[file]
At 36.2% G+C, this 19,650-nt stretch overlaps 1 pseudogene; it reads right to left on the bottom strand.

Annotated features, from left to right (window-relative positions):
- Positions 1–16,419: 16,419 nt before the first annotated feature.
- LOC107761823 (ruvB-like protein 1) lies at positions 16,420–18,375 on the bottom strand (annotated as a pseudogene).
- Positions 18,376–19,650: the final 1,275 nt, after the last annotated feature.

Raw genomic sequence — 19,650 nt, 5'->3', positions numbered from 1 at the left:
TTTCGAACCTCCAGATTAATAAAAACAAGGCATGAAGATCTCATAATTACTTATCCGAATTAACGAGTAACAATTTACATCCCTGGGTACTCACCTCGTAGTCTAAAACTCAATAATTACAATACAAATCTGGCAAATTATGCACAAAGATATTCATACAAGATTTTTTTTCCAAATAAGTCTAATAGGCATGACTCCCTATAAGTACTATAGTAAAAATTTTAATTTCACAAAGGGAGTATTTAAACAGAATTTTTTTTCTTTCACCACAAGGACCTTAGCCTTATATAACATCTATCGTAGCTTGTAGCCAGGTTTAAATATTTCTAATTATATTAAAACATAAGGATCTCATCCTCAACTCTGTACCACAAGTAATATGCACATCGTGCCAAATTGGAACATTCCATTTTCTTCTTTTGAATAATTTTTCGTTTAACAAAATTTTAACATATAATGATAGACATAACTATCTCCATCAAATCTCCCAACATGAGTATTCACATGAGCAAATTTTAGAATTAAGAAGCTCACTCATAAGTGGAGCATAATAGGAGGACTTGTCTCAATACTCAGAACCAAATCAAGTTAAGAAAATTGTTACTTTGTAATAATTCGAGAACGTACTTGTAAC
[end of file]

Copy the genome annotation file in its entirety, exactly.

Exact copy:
At 36.2% G+C, this 19,650-nt stretch overlaps 1 pseudogene; it reads right to left on the bottom strand.

Annotated features, from left to right (window-relative positions):
- Positions 1–16,419: 16,419 nt before the first annotated feature.
- LOC107761823 (ruvB-like protein 1) lies at positions 16,420–18,375 on the bottom strand (annotated as a pseudogene).
- Positions 18,376–19,650: the final 1,275 nt, after the last annotated feature.

Raw genomic sequence — 19,650 nt, 5'->3', positions numbered from 1 at the left:
TTTCGAACCTCCAGATTAATAAAAACAAGGCATGAAGATCTCATAATTACTTATCCGAATTAACGAGTAACAATTTACATCCCTGGGTACTCACCTCGTAGTCTAAAACTCAATAATTACAATACAAATCTGGCAAATTATGCACAAAGATATTCATACAAGATTTTTTTTCCAAATAAGTCTAATAGGCATGACTCCCTATAAGTACTATAGTAAAAATTTTAATTTCACAAAGGGAGTATTTAAACAGAATTTTTTTTCTTTCACCACAAGGACCTTAGCCTTATATAACATCTATCGTAGCTTGTAGCCAGGTTTAAATATTTCTAATTATATTAAAACATAAGGATCTCATCCTCAACTCTGTACCACAAGTAATATGCACATCGTGCCAAATTGGAACATTCCATTTTCTTCTTTTGAATAATTTTTCGTTTAACAAAATTTTAACATATAATGATAGACATAACTATCTCCATCAAATCTCCCAACATGAGTATTCACATGAGCAAATTTTAGAATTAAGAAGCTCACTCATAAGTGGAGCATAATAGGAGGACTTGTCTCAATACTCAGAACCAAATCAAGTTAAGAAAATTGTTACTTTGTAATAATTCGAGAACGTACTTGTAAC